Iran’s atomic energy chief said Wednesday he expected within days a visit of representatives from the United Nations nuclear monitoring body.
“We hope the visit of the International Atomic Energy Agency (IAEA) officials to Tehran in the coming days can help resolve issues with the agency,” Mohammad Eslami, head of the Atomic Energy Agency Organization told state television.
Tehran and the IAEA have been increasingly at odds since earlier this year over uranium traces found by the IAEA in 2021 at three sites in Iran not declared as nuclear-related. Iran has argued IAEA questioning over the issue came only after allegations by Israel in 2018 and should be shelved as part of efforts to revive the Iran nuclear agreement, the JCPOA (Joint Comprehensive Plan of Action).
“Our interactions with the agency are ongoing and we hope that a step forward will be taken in order to remove the obstacles and ambiguities with the agency,” Eslami said. There was no immediate confirmation from the IAEA over a visit, which would be addition to the agency’s on-going, albeit reduced, activity in Iran.
In November, Iran seemed to have canceled a similar IAEA trip reported to planned by the agency’s director Rafael Mariano Grossi. Eslami said at the time that “no meeting was scheduled.
In remarks to Hamshahri newspaper last week Iran’s nuclear chief said the uranium traces had been discovered at a farm, an abandoned mine and a landfill, and in the last had been found in imported waste. “This does not mean the place of discovery was a nuclear site or that it was an undeclared nuclear activity,” Eslami said.
Iran’s failure to satisfy the IAEA over the traces, which apparently relate to work carried out before 2003, has led the 35-member IAEA board to twice vote through censure motions, in June and November.
In the meantime, popular anti-regime protests in Iran and the government’s deadly use of violence have led to strong Western criticism of Tehran. This came after the JCPOA talks reached an impasse in August, and Western powers have said they are not focused on the nuclear talks at this point.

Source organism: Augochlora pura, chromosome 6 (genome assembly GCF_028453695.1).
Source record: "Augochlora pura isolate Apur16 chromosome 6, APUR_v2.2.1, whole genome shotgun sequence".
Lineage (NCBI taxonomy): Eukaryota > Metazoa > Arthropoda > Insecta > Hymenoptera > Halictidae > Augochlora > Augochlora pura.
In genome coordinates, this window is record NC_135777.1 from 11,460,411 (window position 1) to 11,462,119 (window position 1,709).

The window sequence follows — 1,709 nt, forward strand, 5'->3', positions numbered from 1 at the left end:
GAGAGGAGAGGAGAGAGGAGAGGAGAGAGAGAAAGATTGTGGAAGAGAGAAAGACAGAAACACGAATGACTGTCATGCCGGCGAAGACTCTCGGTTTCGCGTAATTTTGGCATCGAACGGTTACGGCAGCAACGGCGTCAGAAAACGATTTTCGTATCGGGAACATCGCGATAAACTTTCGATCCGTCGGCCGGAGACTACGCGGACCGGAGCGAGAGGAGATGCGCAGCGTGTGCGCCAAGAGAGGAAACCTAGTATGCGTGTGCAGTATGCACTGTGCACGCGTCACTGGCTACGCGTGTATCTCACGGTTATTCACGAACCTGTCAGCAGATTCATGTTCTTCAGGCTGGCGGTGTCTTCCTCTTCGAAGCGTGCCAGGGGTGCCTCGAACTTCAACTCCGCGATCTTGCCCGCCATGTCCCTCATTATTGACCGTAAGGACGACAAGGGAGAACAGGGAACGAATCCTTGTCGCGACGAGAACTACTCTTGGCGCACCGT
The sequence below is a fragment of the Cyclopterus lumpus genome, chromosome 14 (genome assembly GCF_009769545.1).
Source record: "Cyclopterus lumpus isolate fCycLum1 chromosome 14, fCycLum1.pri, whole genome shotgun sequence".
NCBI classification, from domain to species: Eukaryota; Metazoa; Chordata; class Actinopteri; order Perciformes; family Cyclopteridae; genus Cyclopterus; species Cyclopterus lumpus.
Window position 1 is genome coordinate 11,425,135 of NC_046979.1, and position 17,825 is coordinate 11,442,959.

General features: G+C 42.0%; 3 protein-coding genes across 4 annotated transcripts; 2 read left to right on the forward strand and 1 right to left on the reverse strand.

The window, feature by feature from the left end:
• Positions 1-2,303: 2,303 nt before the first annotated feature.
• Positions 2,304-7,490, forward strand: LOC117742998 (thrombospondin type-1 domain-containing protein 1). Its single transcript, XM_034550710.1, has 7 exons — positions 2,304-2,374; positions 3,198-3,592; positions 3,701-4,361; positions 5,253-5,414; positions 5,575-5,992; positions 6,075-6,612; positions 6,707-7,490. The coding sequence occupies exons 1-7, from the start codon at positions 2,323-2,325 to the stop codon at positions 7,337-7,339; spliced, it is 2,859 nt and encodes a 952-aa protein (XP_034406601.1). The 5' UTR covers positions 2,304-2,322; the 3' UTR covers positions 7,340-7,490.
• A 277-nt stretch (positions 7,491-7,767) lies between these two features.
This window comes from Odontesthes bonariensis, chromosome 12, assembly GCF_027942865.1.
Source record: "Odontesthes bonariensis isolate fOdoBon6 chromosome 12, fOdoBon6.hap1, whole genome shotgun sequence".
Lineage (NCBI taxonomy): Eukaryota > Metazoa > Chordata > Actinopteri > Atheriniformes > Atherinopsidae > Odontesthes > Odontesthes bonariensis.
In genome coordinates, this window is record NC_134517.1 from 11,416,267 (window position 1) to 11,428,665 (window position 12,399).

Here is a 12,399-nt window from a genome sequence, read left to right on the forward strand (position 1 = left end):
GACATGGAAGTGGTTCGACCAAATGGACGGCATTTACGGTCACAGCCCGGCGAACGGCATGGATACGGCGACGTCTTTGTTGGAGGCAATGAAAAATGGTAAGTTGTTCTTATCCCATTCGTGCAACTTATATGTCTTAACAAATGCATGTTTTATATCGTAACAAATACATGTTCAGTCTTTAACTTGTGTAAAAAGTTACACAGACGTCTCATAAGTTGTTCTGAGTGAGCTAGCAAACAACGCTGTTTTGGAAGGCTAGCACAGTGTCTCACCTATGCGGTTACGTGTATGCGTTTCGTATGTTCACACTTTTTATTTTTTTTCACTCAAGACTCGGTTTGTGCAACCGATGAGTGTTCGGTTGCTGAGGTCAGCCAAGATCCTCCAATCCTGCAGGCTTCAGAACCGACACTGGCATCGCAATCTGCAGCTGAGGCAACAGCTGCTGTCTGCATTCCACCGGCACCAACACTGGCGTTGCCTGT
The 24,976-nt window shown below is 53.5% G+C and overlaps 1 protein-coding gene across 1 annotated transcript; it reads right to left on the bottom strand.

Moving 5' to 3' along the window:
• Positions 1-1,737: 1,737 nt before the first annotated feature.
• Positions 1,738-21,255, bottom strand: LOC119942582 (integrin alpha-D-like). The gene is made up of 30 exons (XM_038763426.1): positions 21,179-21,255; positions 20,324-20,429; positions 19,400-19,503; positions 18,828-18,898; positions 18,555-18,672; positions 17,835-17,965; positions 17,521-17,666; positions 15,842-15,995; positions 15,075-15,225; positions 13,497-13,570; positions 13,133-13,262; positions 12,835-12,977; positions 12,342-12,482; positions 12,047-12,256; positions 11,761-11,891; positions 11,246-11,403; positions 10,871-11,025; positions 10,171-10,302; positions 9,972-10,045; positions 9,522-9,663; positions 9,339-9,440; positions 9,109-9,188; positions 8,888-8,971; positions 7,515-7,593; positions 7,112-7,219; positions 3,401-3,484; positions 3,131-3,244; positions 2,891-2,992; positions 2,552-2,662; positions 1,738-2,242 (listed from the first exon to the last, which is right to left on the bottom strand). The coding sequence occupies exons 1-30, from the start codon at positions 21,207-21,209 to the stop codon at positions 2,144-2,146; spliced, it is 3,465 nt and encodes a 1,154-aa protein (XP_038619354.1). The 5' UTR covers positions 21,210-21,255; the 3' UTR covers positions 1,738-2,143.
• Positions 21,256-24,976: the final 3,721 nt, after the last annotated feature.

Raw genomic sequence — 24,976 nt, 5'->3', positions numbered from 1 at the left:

The protests and increasing international isolation, coupled with a deteriorating economic situation have put renewed pressures on Tehran.
Grossi: ‘An obligation, as simple as that’
In an interview this week with al-Jazeera television, Grossi, the IAEA director-general, insisted that it was “an obligation, as simple as that,” for Iran to satisfy the agency over the uranium traces, regardless of what “political decision-makers” might agree over the JCPOA.
Grossi said that Iran’s nuclear program needed to be assessed overall. “They are moving fast to increase…the enrichment capacity and the accumulation of enriched uranium,” he explained. The IAEA director-general highlighted Iran’s enrichment to 60 percent (as opposed to a 3.67 percent JCPOA cap), its use of more advanced centrifuges barred by the JCPOA, and its stockpiling enriched uranium, including 60-percent-enriched uranium, of which Iran has over 62kg and which is close to 90 percent ‘weapons grade.’
The JCPOA “allowed 5,000 centrifuges, of an older generation, the so-called IR-1s, which were slower,” Grossi said. “Now we are moving into IR-2, IR-4s, IR-6s…thousands of centrifuges…20-22,000 … far above what had been agreed before.”
But Grossi said the technology used was not the “indication of intentions.” Iran had a “right to enrich uranium,” he argued, but also a “responsibility to give assurances, that everything…is clear and there is no diversion [for non-peaceful purposes] …We have to sit down and talk to each other… Nobody is saying that they are making nuclear weapons, but at the same time…the constant accumulation of material at those very high levels requires a very intensive presence of IAEA inspectors. There is a need for transparency.”